Areas of Interest:
FACA Compliant Consensus Study
Latest Update: July 9, 2012
The project team conducted a one and one-half day workshop that focused on the impacts that engineering curriculum structures have on how students (1) learn fundamental mathematics and sciences necessary for the engineering profession, (2) connect these fundamental skills to specific engineering theory and practices, and (3) retain an interest in engineering as a major course of study.
The project team was a subcommittee of the NAE Committee on Engineering Education. The National Academy of Engineering utilized a committee of experts to assist in planning and executing the workshop. The committee members were recognized for their effectiveness and interest in developing curricular models and for their leadership in all aspects of engineering education. Additionally, they represented a diversity of disciplines, viewpoints and areas of emphasis.
As a framework for the workshop, the committee members developed the questions and discussion topics for the workshop around the skills and attributes described in The Engineer of 2020: Visions of Engineering in the New Century and around the recommendations put forward in Educating the Engineer of 2020: Adapting Engineering Education to the New Century. The workshop extended the discussions generated during these earlier study efforts in order to provide additional direction to those faculty and administrators actively working to improve and revitalize their engineering education programs. The broader impacts of the project include the definition of new curricular models that emphasize an early introduction to engineering design and to societal impacts -- characteristics that reportedly appeal to individuals in underrepresented groups.
In April 2009 a workshop, organized by a subcommittee of the NAE Committee on Engineering Education appointed by NAE's present, was held to explore how engineering curricula could be enhanced to better prepare future engineers. The workshop, summarized in this volume, included individuals from industry, academia, government agencies, and professional societies.During the workshop participants addressed the rationale for the scope and sequence of current engineering curricula, considering both the positive aspects as well as those aspects that have outlived their usefulness.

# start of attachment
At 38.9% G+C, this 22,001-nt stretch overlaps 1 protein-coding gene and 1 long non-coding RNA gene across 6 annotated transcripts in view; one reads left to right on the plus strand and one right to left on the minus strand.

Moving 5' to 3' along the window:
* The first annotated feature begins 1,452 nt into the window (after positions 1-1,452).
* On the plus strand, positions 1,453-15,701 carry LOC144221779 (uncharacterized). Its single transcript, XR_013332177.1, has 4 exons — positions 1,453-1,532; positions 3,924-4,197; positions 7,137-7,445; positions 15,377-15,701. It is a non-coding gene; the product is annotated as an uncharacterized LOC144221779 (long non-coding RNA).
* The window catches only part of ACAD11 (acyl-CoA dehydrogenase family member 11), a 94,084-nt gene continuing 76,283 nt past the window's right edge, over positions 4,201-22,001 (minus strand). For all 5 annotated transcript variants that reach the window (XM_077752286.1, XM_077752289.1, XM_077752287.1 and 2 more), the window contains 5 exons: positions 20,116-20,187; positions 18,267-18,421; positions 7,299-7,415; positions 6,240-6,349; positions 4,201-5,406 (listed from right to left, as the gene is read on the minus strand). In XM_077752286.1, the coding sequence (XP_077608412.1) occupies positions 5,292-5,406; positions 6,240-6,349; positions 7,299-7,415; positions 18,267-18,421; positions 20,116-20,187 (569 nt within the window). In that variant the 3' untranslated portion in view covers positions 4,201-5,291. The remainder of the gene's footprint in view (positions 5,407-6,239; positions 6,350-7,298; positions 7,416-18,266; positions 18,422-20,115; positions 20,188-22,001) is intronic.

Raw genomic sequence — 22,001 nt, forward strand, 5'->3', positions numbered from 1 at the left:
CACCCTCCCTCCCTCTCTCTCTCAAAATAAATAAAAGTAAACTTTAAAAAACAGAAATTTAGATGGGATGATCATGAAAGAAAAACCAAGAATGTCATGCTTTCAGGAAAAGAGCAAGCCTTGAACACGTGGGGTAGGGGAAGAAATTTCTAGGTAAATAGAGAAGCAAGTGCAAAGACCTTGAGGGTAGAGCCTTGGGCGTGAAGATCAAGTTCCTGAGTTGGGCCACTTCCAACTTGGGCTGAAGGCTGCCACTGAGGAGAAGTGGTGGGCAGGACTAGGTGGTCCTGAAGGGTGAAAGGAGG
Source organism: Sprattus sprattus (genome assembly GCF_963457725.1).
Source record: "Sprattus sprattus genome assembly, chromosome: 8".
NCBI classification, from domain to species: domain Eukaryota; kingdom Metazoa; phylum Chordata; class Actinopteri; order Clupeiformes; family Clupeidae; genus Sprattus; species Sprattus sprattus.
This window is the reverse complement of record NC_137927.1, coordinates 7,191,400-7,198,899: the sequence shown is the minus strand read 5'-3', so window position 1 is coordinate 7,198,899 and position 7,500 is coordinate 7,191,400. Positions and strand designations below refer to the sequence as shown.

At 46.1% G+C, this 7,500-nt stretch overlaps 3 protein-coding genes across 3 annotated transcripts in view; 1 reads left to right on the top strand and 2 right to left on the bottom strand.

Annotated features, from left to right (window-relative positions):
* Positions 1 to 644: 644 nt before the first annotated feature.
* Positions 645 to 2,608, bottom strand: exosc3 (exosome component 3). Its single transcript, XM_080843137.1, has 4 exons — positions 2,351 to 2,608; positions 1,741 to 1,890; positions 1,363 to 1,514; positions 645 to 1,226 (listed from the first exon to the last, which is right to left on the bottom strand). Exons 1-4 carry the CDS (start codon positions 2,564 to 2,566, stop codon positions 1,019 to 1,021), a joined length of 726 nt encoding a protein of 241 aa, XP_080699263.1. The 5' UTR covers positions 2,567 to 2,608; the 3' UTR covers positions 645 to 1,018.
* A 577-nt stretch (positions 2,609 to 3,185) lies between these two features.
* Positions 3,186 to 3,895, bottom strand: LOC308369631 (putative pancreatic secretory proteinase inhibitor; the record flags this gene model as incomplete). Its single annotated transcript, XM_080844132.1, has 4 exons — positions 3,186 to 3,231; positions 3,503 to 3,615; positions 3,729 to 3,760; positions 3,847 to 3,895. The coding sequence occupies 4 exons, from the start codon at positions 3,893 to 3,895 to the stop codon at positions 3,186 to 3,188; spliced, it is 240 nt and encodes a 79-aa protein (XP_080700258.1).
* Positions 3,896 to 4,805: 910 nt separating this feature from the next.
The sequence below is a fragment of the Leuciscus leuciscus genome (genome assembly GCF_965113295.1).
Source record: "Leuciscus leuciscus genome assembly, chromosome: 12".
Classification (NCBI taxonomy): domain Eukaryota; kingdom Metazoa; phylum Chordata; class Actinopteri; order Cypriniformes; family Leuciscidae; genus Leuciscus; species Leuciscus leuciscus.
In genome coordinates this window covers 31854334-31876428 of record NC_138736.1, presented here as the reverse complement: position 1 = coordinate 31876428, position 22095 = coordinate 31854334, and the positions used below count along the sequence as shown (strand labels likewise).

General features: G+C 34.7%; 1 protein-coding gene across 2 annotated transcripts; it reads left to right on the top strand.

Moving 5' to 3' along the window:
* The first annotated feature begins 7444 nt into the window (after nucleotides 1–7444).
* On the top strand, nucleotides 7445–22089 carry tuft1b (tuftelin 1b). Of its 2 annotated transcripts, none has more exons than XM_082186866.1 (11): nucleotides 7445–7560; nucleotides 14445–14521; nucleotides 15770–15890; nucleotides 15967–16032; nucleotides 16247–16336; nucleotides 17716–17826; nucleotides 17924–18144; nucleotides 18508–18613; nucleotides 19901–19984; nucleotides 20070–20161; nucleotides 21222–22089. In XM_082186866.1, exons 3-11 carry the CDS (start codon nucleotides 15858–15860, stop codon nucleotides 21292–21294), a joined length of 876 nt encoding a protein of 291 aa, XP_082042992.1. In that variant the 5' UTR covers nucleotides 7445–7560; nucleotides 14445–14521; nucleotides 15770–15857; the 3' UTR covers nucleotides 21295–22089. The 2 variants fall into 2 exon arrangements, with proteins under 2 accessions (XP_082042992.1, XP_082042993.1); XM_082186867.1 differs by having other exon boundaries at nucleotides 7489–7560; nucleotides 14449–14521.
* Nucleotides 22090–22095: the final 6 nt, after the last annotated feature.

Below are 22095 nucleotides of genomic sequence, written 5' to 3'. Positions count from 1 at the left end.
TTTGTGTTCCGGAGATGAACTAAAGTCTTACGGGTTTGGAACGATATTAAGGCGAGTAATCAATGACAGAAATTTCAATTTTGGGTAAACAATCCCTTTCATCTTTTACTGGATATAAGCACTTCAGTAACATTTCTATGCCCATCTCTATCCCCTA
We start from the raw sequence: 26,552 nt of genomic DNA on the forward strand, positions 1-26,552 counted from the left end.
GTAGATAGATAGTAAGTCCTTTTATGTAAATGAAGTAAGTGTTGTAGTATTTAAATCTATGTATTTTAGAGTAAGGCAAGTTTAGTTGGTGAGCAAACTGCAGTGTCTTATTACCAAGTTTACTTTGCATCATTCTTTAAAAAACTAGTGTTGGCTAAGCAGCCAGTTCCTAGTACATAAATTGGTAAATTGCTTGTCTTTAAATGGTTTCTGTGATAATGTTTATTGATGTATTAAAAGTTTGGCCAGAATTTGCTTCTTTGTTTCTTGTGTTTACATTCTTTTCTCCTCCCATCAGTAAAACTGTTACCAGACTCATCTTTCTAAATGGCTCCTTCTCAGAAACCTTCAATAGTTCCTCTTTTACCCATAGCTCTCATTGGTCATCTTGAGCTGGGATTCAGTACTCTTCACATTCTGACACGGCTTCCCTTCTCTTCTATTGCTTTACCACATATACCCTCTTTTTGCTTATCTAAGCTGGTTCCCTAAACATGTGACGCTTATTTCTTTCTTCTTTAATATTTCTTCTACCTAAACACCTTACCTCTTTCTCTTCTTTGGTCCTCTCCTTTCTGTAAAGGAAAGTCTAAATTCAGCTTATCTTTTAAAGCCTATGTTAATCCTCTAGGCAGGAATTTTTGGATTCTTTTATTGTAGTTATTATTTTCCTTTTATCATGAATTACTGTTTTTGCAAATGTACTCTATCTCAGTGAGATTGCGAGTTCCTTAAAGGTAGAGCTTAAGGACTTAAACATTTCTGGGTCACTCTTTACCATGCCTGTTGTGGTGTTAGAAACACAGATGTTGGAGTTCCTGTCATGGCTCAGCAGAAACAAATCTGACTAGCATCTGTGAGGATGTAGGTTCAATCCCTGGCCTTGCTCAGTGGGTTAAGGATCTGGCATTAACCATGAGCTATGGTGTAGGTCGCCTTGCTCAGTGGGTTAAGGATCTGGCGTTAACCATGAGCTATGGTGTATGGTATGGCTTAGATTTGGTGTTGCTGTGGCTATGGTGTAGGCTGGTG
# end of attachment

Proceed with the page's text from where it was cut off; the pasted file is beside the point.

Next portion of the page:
Other topics of discussion included the potential to enhance engineering curricula through creative uses of instructional technologies; the importance of inquiry-based activities as well as authentic learning experiences grounded in real world contexts; and the opportunities provided by looking more deeply at what personal and professional outcomes result from studying engineering.
General themes that appeared to underlie the workshop attendees' discussions included desires to (a) restructure engineering curricula to focus on inductive teaching and learning, (b) apply integrated, just-in-time learning of relevant topics across STEM fields, and (c) make more extensive use and implementation of learning technologies. During breakout discussions, many additional suggestions were offered for means by which to facilitate curricular innovation.
The work was supported by a grant from the National Science Foundation (DUE-0632843),